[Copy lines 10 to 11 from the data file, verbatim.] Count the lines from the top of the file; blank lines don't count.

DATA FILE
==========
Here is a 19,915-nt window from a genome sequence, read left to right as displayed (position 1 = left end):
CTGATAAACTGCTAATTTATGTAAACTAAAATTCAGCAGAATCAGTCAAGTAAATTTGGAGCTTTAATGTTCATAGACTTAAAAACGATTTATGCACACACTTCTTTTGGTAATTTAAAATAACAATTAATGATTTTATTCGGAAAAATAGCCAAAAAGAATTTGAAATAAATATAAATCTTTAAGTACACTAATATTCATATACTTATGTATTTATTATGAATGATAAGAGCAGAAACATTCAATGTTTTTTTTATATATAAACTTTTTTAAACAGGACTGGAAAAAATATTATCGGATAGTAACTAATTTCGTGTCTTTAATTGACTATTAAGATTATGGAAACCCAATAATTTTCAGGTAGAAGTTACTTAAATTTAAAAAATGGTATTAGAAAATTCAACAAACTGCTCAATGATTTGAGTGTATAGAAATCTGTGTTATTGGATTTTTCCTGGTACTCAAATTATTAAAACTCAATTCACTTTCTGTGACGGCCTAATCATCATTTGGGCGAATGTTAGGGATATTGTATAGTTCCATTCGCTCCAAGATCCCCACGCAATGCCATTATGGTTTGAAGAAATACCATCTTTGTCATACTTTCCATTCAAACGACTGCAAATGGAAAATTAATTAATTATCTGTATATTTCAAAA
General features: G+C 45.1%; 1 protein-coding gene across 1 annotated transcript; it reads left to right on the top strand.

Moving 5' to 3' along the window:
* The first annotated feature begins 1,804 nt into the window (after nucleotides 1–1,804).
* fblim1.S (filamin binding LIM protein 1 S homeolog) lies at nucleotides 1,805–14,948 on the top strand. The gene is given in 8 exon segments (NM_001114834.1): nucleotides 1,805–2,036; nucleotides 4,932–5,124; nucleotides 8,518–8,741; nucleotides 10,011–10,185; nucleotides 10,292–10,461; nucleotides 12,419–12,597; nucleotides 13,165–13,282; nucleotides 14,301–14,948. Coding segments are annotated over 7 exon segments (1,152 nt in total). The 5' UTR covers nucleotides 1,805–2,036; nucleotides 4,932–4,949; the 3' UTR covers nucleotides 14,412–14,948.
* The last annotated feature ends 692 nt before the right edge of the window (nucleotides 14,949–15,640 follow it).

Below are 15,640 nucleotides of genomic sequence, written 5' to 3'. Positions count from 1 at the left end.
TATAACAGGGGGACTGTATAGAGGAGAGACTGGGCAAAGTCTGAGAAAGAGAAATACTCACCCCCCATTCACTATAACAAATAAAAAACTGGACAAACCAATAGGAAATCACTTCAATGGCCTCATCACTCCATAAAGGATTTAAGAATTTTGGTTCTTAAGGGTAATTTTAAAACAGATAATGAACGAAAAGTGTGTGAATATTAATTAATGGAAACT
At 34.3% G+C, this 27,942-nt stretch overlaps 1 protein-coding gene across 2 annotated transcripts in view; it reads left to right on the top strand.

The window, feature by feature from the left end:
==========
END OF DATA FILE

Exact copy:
At 34.3% G+C, this 27,942-nt stretch overlaps 1 protein-coding gene across 2 annotated transcripts in view; it reads left to right on the top strand.

The window, feature by feature from the left end: